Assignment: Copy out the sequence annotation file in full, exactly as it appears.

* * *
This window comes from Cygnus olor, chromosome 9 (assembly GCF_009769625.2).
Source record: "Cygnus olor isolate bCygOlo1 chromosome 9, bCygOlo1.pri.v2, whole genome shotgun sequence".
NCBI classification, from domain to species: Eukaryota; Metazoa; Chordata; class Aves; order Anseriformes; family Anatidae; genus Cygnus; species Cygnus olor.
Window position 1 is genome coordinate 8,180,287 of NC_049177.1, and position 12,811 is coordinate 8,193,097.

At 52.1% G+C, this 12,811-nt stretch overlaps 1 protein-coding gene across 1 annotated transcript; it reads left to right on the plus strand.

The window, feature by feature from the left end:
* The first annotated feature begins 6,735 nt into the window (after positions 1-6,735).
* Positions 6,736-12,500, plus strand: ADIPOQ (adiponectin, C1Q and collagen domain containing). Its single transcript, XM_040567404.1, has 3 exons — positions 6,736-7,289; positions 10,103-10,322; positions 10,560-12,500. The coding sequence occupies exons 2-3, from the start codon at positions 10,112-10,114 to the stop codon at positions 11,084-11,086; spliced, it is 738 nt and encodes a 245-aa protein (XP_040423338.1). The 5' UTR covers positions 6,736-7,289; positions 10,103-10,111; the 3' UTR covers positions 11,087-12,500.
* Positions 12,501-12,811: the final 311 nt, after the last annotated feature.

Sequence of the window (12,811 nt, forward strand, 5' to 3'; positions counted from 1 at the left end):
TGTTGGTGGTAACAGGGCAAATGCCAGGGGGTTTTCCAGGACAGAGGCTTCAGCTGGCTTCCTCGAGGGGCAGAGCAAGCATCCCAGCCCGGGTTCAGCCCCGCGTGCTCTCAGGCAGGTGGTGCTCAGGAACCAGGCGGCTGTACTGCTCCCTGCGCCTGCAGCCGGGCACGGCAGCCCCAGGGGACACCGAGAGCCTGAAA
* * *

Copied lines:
This window comes from Cygnus olor, chromosome 9 (assembly GCF_009769625.2).
Source record: "Cygnus olor isolate bCygOlo1 chromosome 9, bCygOlo1.pri.v2, whole genome shotgun sequence".
NCBI classification, from domain to species: Eukaryota; Metazoa; Chordata; class Aves; order Anseriformes; family Anatidae; genus Cygnus; species Cygnus olor.
Window position 1 is genome coordinate 8,180,287 of NC_049177.1, and position 12,811 is coordinate 8,193,097.

At 52.1% G+C, this 12,811-nt stretch overlaps 1 protein-coding gene across 1 annotated transcript; it reads left to right on the plus strand.

The window, feature by feature from the left end:
* The first annotated feature begins 6,735 nt into the window (after positions 1-6,735).
* Positions 6,736-12,500, plus strand: ADIPOQ (adiponectin, C1Q and collagen domain containing). Its single transcript, XM_040567404.1, has 3 exons — positions 6,736-7,289; positions 10,103-10,322; positions 10,560-12,500. The coding sequence occupies exons 2-3, from the start codon at positions 10,112-10,114 to the stop codon at positions 11,084-11,086; spliced, it is 738 nt and encodes a 245-aa protein (XP_040423338.1). The 5' UTR covers positions 6,736-7,289; positions 10,103-10,111; the 3' UTR covers positions 11,087-12,500.
* Positions 12,501-12,811: the final 311 nt, after the last annotated feature.

Sequence of the window (12,811 nt, forward strand, 5' to 3'; positions counted from 1 at the left end):
TGTTGGTGGTAACAGGGCAAATGCCAGGGGGTTTTCCAGGACAGAGGCTTCAGCTGGCTTCCTCGAGGGGCAGAGCAAGCATCCCAGCCCGGGTTCAGCCCCGCGTGCTCTCAGGCAGGTGGTGCTCAGGAACCAGGCGGCTGTACTGCTCCCTGCGCCTGCAGCCGGGCACGGCAGCCCCAGGGGACACCGAGAGCCTGAAA